The night my father died I wasn’t home. Everyone else was; my mother, my brother, my sister, my brother-in-law and of course, my father, alone in his sickroom. They were all tucked into their beds in Manotick either sleeping or trying to. I don’t know his exact time of death so I’m not entirely sure where I was as he suffocated in his sleep, but my best guess is that I was most likely on a park bench on Sussex Drive, drinking cheap vodka from a plastic water bottle.
As often happened during his illness, I had fled back downtown to the sanctuary of my apartment and the comforting illusion of a normal early twenty-something life. As the youngest in the family, I frequently found myself unable to cope with the psychological pressures of having a dying parent and would periodically check out, either mentally or physically. I am grateful to my family for being as understanding as they were. As it was, I would be the last in the (immediate) family to learn of Dad’s death and I learned of it while fighting off the effects of my vodka-induced hangover. I didn’t cry when my mother came to my downtown apartment to collect me. When she told me the news, I just said,
Not exactly profound, but honestly nothing else came to mind. You may find that the more important the moment you are experiencing, the less you have to say about it.
Then I showered and packed a bag. I remember being concerned that I had no idea what I should pack to wear to the funeral. Later, in Manotick, I would go for a walk, buy some french fries and eat those french fries. Not terribly dramatic.
I cried later, of course. I cried a lot. Often when I didn’t want to. And often when I wanted to, I didn’t. Death and grief work as they will, not the way you expect them to.
The circumstances of the night and morning of my Dad’s death are one of those things I don’t often talk about, except in my private journal. Mainly because it is so difficult to express the myriad of feelings and experiences that swirl through my mind whenever I think about it. For one thing, although an understandably important day in my life, it was not, as you might expect, the saddest day of my life. I was not especially sad that day. I was sad of course, but I’d had some far worse days during Dad’s illness and I would have many painful days to come while I grieved. The day of his death was too surreal to feel properly sad. Mostly I didn’t really feel anything at all.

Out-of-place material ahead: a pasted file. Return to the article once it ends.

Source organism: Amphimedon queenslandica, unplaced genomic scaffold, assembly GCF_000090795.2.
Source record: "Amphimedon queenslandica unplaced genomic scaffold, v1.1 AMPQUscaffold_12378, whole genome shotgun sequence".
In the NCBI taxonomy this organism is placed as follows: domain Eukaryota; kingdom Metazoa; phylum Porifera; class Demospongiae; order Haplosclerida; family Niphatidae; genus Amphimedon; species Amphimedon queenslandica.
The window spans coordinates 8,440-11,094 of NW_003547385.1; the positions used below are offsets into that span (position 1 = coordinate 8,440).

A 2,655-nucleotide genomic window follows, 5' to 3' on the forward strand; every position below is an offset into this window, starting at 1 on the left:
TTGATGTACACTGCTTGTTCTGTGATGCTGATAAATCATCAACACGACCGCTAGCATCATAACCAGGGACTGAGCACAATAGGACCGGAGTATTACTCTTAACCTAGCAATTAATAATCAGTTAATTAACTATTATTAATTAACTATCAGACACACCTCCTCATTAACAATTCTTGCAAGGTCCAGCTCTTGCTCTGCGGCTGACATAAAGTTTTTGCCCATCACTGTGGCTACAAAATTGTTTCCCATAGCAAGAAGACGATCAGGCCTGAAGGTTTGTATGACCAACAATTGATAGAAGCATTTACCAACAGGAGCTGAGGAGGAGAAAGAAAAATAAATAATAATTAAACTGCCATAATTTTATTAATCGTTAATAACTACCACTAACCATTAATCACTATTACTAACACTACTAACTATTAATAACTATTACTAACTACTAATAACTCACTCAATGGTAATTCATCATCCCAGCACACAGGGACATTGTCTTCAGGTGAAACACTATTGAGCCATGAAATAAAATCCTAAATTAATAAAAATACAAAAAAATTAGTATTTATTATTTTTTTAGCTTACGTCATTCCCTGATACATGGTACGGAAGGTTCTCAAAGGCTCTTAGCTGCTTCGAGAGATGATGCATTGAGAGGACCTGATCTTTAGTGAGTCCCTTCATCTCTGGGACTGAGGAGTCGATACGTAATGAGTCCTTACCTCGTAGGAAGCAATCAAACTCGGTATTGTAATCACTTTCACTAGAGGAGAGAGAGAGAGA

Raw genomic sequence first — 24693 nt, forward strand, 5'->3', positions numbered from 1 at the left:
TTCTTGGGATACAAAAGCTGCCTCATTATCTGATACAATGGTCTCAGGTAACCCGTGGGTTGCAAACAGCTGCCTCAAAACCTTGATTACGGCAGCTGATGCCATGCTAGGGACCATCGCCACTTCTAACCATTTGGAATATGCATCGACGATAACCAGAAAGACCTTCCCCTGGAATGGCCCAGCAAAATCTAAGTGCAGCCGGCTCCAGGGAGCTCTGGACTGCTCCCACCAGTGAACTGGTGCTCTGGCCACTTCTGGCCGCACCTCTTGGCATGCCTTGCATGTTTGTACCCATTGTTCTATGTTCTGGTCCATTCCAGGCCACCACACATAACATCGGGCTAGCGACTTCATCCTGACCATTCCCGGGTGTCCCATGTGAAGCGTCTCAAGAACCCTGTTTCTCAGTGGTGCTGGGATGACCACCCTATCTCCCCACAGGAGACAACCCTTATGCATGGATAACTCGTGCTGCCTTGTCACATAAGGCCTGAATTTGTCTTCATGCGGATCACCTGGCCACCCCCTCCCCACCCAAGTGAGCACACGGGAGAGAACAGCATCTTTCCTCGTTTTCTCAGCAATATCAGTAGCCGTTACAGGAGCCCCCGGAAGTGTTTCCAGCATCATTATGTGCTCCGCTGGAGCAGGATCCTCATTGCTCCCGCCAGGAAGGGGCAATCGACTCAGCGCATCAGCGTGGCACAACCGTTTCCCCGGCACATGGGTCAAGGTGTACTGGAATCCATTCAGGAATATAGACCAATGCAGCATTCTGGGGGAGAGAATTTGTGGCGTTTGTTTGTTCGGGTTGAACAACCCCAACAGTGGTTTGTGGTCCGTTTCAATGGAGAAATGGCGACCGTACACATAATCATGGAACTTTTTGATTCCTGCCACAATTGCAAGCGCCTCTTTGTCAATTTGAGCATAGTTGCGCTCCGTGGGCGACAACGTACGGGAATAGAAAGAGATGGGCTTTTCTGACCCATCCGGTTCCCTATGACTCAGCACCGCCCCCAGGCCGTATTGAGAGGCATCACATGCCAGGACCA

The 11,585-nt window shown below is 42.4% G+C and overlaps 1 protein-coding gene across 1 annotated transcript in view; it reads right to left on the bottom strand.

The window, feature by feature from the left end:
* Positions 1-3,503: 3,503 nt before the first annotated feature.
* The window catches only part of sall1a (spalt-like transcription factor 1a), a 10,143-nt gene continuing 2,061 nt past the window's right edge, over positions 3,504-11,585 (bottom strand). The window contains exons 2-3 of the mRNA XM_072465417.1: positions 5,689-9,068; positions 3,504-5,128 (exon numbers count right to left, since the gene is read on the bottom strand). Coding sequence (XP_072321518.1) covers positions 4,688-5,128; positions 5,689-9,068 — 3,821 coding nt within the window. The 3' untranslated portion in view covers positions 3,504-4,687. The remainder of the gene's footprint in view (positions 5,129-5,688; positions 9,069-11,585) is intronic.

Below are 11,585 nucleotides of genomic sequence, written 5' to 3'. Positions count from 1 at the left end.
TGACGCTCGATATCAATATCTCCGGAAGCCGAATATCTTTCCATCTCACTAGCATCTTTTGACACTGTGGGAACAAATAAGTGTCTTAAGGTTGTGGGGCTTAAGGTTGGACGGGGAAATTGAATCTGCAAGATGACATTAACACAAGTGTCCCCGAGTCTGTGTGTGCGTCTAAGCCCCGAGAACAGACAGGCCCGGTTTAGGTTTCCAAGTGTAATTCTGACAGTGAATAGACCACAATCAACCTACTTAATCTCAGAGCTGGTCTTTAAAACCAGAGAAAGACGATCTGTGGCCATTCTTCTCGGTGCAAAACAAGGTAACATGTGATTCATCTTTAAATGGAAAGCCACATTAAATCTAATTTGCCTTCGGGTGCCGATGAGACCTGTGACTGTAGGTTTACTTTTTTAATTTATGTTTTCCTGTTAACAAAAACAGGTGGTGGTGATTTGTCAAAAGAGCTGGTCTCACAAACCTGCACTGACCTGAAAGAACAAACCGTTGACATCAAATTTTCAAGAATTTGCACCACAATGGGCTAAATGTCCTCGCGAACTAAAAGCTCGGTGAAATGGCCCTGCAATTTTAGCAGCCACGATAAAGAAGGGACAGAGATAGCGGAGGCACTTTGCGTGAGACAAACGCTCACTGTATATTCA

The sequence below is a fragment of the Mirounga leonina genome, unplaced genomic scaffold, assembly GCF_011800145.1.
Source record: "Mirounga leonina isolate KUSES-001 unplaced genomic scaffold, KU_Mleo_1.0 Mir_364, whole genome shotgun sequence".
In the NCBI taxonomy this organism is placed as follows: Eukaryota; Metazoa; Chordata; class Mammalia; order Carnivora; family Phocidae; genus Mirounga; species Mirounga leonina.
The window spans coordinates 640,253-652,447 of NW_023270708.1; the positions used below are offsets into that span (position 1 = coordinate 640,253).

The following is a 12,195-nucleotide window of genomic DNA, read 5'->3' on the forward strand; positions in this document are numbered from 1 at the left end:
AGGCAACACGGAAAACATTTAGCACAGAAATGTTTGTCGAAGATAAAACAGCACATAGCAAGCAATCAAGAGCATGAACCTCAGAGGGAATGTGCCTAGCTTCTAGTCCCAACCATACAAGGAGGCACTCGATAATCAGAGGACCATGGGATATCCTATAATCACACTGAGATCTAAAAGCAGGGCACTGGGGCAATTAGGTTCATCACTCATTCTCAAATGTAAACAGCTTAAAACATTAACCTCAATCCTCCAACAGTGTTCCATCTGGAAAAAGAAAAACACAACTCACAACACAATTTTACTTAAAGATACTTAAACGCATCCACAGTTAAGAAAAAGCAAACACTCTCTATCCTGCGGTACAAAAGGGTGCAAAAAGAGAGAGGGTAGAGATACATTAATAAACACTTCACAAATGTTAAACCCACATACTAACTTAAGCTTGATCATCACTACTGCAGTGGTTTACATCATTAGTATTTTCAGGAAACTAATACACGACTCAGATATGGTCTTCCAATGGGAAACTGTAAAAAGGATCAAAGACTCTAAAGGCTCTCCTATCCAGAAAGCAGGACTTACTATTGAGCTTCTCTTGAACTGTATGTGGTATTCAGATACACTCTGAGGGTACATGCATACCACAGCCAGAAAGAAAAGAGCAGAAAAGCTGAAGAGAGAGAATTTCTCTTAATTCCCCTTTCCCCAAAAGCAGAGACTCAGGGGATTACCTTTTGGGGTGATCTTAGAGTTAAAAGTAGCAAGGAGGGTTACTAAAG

Like many of you, prior to my Dad’s illness, my chief experiences with death consisted of having had to put my cat down and dramatic and poignant portrayals of death bed scenes in movies.
Let’s get this clear while we can: life is not an after-school special and death rarely, if ever, happens the way it does in movies. There are no deathbed speeches, no swelling music and it doesn’t always rain. Death is not particularly cinematic.
But there’s nothing wrong with that.
Life isn’t a movie. And it shouldn’t be one. Our lives are not meant to be condensed into two-hour bite-sized chunks. They go on for a long time, not all at once. Life happens day by day and we are meant to live it day by day.